A group that calls itself PelosiForCongress.org sent me this missive:
"Trump and Republican leaders are accusing Democrats of not getting anything done. It's certainly ironic, given the only thing Republicans seem interested in making progress on confirming Trump's unqualified and extreme judges and nominees for his administration"
The next day, I received another note from the same group:
"Democrats know how important safeguarding our elections is. That's why one of the first actions we took when we won the Majority was to advance a plan to secure them from future attacks. But right now, Senate Majority Leader Mitch McConnell is refusing to take action."
Also arriving my in-box that morning: this news that former California Sen. Barbara Boxer (she retired in 2016, clearing the way for Kamala Harris) likewise has McConnell in her political cross-hairs: she's asking donors to send in money to oust McConnell in next year's Kentucky Senate race (McConnell, who's nine months older than Joe Biden but five months younger than Bernie Sanders, is finishing a Bidenesque sixth term in the U.S. Senate).
Here's the question (well, two of them):
(a) is McConnell a vulnerable incumbent who can be ousted in 2020?
(b) if you're looking to push a button (which is the purpose of these money pleas), is showcasing the Majority Leader the way to go about it?
Let's start with the state of the Kentucky race.
Yes, McConnell has a primary challenger â€“ former State Rep. C. Wesley Morgan. But don't too put too much stock in Senate primary upsets. During McConnell's three-plus decades in Washington, 471 senators have sought an additional six-year term. Only eight of them went down in a primary â€“ just three in presidential cycles (that would be Richard Lugar (in 2012), Sheila Frahm (Bob Dole's brief replacement in Kansas, in 1996) and Allen Dixon (in 1992).
The general election doesn't offer much hope, either. McConnell's never finished below 52.2% in any of his five re-elect contests. While President Trump's net approval in Kentucky has decreased by 20 points since he took office, he's hardly a Bluegrass pariah with a 56% approval rating.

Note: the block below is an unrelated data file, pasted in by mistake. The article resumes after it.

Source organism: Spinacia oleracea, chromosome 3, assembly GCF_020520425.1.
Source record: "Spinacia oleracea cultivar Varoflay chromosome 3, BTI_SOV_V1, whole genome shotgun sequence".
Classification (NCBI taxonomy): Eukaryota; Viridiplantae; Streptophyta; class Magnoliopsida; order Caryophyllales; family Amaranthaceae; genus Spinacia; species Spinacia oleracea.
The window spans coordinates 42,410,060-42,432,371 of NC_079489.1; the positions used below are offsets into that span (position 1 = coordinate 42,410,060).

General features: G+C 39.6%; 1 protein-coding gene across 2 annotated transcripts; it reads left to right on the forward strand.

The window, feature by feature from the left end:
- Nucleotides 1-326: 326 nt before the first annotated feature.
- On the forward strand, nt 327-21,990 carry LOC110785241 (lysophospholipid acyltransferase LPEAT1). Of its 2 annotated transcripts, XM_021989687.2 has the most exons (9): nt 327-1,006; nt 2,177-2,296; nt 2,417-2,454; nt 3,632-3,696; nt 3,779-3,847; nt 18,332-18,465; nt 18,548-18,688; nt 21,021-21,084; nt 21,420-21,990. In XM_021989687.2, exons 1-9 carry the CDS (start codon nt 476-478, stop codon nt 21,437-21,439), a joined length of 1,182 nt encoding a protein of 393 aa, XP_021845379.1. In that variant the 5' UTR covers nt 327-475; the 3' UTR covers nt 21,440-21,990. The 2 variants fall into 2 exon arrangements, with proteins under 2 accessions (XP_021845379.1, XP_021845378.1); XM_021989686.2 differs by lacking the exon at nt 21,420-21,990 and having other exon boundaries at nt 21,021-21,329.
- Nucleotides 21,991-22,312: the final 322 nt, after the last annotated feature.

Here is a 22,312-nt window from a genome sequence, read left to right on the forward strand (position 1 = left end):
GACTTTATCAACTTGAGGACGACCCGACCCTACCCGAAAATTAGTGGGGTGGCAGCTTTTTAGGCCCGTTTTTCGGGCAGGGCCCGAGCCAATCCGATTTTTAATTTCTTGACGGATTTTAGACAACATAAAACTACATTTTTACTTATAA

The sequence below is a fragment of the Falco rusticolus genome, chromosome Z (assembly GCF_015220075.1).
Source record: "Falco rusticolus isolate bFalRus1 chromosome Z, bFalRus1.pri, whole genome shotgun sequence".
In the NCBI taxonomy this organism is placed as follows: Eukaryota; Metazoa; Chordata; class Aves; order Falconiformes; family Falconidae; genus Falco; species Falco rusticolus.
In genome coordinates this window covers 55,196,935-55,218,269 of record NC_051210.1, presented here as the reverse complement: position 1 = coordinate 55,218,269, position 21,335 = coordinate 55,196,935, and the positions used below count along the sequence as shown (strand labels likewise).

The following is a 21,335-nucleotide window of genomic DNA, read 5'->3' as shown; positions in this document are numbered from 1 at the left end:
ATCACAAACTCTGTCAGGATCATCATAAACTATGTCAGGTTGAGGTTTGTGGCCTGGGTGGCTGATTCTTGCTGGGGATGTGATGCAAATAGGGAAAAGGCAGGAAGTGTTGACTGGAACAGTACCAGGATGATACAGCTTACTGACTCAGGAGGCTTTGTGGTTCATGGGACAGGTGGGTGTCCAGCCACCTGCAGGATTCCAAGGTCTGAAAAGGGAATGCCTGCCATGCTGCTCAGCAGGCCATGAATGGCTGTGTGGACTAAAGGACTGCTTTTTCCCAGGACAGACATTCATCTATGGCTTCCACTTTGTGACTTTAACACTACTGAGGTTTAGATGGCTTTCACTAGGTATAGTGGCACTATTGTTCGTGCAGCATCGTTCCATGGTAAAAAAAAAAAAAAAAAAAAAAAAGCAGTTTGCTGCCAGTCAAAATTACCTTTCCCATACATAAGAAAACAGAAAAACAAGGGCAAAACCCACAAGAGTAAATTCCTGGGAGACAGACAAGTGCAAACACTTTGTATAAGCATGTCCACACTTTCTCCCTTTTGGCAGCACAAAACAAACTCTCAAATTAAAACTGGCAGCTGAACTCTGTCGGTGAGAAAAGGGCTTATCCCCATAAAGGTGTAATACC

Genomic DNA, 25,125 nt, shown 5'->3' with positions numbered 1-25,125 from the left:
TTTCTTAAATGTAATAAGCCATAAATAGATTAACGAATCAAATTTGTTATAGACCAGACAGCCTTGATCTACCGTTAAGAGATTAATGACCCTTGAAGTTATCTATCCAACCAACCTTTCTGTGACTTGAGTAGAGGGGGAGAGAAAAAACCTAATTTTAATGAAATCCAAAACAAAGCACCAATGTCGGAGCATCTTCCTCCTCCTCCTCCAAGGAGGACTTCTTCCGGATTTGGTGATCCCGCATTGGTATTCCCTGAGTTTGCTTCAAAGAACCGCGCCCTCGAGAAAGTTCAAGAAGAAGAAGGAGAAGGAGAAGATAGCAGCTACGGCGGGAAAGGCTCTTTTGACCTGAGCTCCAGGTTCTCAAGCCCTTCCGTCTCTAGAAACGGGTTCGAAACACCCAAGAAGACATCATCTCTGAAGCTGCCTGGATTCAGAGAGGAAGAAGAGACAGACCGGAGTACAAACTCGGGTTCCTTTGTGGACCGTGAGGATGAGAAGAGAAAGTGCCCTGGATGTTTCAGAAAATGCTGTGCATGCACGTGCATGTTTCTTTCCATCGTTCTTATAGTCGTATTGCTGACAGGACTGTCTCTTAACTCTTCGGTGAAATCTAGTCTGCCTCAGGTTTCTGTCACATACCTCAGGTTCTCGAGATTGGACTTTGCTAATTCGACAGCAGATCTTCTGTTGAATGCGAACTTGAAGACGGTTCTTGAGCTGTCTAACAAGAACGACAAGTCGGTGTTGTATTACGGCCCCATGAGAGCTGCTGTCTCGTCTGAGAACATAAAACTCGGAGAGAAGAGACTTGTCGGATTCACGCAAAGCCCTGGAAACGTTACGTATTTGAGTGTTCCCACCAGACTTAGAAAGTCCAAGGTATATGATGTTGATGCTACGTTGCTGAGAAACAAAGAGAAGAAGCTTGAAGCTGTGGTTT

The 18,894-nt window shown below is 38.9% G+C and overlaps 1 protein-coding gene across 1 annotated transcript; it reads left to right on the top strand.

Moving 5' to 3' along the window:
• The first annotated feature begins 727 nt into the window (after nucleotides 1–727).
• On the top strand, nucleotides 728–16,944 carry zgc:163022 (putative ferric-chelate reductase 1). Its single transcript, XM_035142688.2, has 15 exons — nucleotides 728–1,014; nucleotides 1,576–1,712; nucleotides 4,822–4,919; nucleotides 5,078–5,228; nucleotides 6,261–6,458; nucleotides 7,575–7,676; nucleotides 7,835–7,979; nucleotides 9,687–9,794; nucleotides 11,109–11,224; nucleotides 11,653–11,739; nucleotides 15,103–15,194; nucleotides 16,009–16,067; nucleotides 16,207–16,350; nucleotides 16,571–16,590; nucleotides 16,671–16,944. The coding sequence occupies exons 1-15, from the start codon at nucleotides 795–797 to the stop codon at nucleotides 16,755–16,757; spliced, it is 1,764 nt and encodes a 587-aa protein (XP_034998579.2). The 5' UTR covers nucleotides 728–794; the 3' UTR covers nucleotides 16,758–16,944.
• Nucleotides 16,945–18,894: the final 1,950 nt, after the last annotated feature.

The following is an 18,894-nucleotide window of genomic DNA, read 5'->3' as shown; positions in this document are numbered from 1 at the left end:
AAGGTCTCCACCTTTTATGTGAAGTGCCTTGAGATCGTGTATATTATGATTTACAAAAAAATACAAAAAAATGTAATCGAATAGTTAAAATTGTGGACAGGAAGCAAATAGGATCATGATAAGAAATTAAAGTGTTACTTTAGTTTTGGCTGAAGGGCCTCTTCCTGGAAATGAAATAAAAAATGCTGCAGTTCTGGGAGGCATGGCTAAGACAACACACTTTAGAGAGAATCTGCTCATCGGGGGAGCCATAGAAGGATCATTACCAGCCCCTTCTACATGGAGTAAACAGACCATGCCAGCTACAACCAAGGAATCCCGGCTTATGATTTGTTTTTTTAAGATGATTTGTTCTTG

That takes us to the second question: is McConnell-bashing a smart rallying ploy, or is there a better way to get Democrats to empty their wallets â€“ and turn out to vote?
Two topics come to mind:
Impeachment. Americans overall remain divided over beginning presidential impeachment proceedings, but not so Democrats â€“ this NBC News/Wall Street JournalSurvey showing 48% of them want the fireworks to begin (up from 30% a month ago).
For Pelosi, is there a simpler message than pointing out a likely scenario of an impeachment article making its way through the Democratic-controlled House, only for McConnell to arrange for an abbreviated Senate trial (why this is a non-starter in the Senate: at least 20 GOP senators would have to flip in order to convict Trump, otherwise he walks as did Bill Clinton in February 1999)?
The obvious problem: Pelosi keeps insisting that impeachment's not going to happen on her watch, so she can't the invite the double-standard.
The smarter pitch: Pelosi could educate her would-be donors on the politics of the High Court. McConnell blocked a Supreme Court nomination in 2016. Were there to be a vacancy in 2020, another presidential year, would he do the same to the current White House or push through Trump's third conservative justice?
The short answer: yes, he would push ahead.
Democratic voters may understand that any progressive agenda cooked up by a Democratic White House and a Democratic-controlled House is dead on arrival in a McConnell-controlled Senate.
What they may not fathom: Trump, if re-elected, could have up to three more Supreme Court justices to replace by the time he left office in January 2025 (I'm thinking: Thomas, Ginsburg and Breyer). But should those replacements have to filter through a Democratic screen in the Senate, Trump might be forced to find more moderate choices.
There's one other choice for Pelosi: find someone else to write her emails. One such candidate: the comedian Jon Stewart, currently at odds with the Senate Majority Leader over 9/11 first-responder benefits.
Odds are, whatever the former television host would pen would be far more poignant and (deliberately) funnier than anything coming out of the Speaker's shop. And, given Stewart's past life as the star of hip and sardonic The Daily Show, far more relatable to young voters than the superannuated Democrats running for president and hoping to control in 2021.
Jon Stewart doing Nancy Pelosi's handiwork? Think of it as a welcome change from the "daily show" of clichÃ© political fundraising.